<span class="mw-page-title-main">Ghostwriter</span> Writer who writes for the credited author

A ghostwriter is hired to write literary or journalistic works, speeches, or other texts that are officially credited to another person as the author. Celebrities, executives, participants in timely news stories, and political leaders often hire ghostwriters to draft or edit autobiographies, memoirs, magazine articles, or other written material. Memoir ghostwriters often pride themselves in "disappearing" when impersonating others since such disappearance signals the quality of their craftsmanship. In music, ghostwriters are often used to write songs, lyrics, and instrumental pieces. Screenplay authors can also use ghostwriters to either edit or rewrite their scripts to improve them. Usually, there is a confidentiality clause in the contract between the ghostwriter and the credited author that obligates the former to remain anonymous. Sometimes the ghostwriter is acknowledged by the author or publisher for their writing services, euphemistically called a "researcher" or "research assistant", but often the ghostwriter is not credited.

<span class="mw-page-title-main">Creative nonfiction</span> Genre of writing

Creative nonfiction is a genre of writing that uses literary styles and techniques to create factually accurate narratives. Creative nonfiction contrasts with other nonfiction, such as academic or technical writing or journalism, which are also rooted in accurate fact though not written to entertain based on prose style. Many writers view creative nonfiction as overlapping with the essay.

An autobiographical comic is an autobiography in the form of comic books or comic strips. The form first became popular in the underground comix movement and has since become more widespread. It is currently most popular in Canadian, American and French comics; all artists listed below are from the U.S. unless otherwise specified.

<i>Oranges Are Not the Only Fruit</i> 1985 novel by Jeanette Winterson

Oranges Are Not the Only Fruit is a novel by Jeanette Winterson published in 1985 by Pandora Press. It is a coming-of-age story about a lesbian girl who grows up in an English Pentecostal community. Key themes of the book include transition from youth to adulthood, complex family relationships, same-sex relationships, organised religion and the concept of faith.

<span class="mw-page-title-main">Fannie Hurst</span> American novelist

Fannie Hurst was an American novelist and short-story writer whose works were highly popular during the post-World War I era. Her work combined sentimental, romantic themes with social issues of the day, such as women's rights and race relations. She was one of the most widely read female authors of the 20th century, and for a time in the 1920s she was one of the highest-paid American writers. Hurst also actively supported a number of social causes, including feminism, African American equality, and New Deal programs.

Fiction writing is the composition of non-factual prose texts. Fictional writing often is produced as a story meant to entertain or convey an author's point of view. The result of this may be a short story, novel, novella, screenplay, or drama, which are all types of fictional writing styles. Different types of authors practice fictional writing, including novelists, playwrights, short story writers, radio dramatists and screenwriters.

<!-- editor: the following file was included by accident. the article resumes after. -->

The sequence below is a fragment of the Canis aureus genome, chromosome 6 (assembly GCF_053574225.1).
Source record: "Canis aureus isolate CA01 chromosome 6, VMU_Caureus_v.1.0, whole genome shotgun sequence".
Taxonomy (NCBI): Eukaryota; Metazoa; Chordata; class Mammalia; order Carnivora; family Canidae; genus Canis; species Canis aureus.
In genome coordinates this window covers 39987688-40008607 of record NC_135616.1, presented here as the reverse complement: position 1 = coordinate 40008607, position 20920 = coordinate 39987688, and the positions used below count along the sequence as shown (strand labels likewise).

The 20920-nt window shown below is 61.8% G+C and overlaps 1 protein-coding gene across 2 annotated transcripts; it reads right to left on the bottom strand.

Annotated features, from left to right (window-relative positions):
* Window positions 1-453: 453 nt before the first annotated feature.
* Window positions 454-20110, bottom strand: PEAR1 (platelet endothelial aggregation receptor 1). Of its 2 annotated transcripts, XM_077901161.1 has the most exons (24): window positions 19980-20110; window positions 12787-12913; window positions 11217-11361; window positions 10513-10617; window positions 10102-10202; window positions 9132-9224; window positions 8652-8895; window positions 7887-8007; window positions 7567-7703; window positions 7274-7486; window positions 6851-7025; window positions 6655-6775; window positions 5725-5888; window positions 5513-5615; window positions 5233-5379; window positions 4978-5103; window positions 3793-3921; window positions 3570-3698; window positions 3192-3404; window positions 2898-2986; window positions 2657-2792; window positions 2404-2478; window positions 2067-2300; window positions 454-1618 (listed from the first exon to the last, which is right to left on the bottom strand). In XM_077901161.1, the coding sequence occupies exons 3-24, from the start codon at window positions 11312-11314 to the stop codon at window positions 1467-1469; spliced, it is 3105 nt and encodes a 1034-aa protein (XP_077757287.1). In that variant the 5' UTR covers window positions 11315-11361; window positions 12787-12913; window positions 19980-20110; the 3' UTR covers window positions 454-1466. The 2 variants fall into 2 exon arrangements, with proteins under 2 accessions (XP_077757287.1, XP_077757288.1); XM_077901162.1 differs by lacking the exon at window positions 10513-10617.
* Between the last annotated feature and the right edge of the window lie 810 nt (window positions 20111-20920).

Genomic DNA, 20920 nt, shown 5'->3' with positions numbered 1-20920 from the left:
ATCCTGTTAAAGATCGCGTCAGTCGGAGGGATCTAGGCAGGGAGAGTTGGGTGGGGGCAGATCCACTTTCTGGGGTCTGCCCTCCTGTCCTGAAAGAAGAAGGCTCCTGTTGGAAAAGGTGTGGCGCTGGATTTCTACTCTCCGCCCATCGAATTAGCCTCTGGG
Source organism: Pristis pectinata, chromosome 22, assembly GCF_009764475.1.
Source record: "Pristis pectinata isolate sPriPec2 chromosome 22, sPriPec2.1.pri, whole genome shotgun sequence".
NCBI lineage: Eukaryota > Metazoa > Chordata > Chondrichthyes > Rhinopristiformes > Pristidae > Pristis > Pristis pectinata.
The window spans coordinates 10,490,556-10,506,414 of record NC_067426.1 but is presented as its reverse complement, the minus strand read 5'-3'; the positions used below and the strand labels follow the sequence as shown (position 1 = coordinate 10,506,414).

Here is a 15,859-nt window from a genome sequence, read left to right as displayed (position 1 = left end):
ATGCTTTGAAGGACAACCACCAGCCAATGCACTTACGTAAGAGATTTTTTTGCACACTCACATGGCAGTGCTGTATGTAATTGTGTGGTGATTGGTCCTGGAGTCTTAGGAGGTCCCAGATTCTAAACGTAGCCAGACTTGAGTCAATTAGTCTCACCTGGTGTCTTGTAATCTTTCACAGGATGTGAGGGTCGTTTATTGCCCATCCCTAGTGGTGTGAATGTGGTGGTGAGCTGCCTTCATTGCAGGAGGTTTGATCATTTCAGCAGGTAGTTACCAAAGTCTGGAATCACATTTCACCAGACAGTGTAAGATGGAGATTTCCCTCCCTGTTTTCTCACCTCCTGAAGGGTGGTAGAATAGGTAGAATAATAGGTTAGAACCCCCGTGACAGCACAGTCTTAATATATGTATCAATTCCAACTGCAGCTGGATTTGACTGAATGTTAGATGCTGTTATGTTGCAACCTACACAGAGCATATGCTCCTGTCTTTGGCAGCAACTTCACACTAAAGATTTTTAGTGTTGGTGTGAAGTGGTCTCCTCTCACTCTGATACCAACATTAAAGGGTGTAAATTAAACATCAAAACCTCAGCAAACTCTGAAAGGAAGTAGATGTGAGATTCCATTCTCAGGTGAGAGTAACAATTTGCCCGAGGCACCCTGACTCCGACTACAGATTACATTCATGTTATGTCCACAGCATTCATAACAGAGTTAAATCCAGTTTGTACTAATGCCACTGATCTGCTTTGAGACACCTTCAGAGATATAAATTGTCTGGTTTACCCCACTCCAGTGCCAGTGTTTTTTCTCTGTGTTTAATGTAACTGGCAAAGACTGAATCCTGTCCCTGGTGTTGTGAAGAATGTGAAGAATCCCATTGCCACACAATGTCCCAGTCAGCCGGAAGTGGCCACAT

Inspirational fiction is a sub-category within the broader categories of "inspirational literature" or "inspirational writing." It has become more common for booksellers and libraries to consider inspirational fiction to be a separate genre, classifying and shelving books accordingly. Reasons for this include the increased popularity of inspirational fiction in recent years, and the appeal of inspirational fiction beyond readers of the genre that these books would otherwise be classified in.

The non-fiction novel is a literary genre which, broadly speaking, depicts real historical figures and actual events woven together with fictitious conversations and uses the storytelling techniques of fiction. The non-fiction novel is an otherwise loosely defined and flexible genre. The genre is sometimes referred to using the slang term "faction", a portmanteau of the words fact and fiction.

In literary criticism, autofiction is a form of fictionalized autobiography.

<i>Miracles of Life</i>

Miracles of Life is an autobiography written by British writer J. G. Ballard and published in 2008.

<span class="mw-page-title-main">Fiction</span> Narrative with imaginary elements

Fiction is any creative work, chiefly any narrative work, portraying individuals, events, or places in ways that are imaginary or inconsistent with history, fact, or plausibility. In a narrow sense, "fiction" refers to written narratives in prose – often referring specifically to novels, novellas, and short stories. More broadly, however, fiction encompasses imaginary narratives expressed in any medium, including not just writings but also live theatrical performances, films, television programs, radio dramas, comics, role-playing games, and video games.

<span class="mw-page-title-main">Novel</span> Substantial work of narrative fiction

A novel is a relatively long work of narrative fiction, typically written in prose and published as a book. The present English word for a long work of prose fiction derives from the Italian: novella for "new", "news", or "short story of something new", itself from the Latin: novella, a singular noun use of the neuter plural of novellus, diminutive of novus, meaning "new". Some novelists, including Nathaniel Hawthorne, Herman Melville, Ann Radcliffe, John Cowper Powys, preferred the term "romance" to describe their novels.

The term Bible fiction refers to works of fiction which use characters, settings and events taken from the Bible. The degree of fictionalization in these works varies and, although they are often written by Christians or Jews, this is not always the case.

When studying literature, biography and its relationship to literature is often a subject of literary criticism, and is treated in several different forms. Two scholarly approaches use biography or biographical approaches to the past as a tool for interpreting literature: literary biography and biographical criticism. Conversely, two genres of fiction rely heavily on the incorporation of biographical elements into their content: biographical fiction and autobiographical fiction.

Autobiografiction is a literary fiction genre that blends autobiography with fiction; it fictionalizes autobiographical experiences, often by altering them, attributing them to fictional characters or reinventing them into other experiences. The concept of autobiografiction was invented by Stephen Reynolds in 1906, and then researched and described in depth by Max Saunders in 2010.


  1. Philippe Lejeune"Autobiographical Pact," pg. 19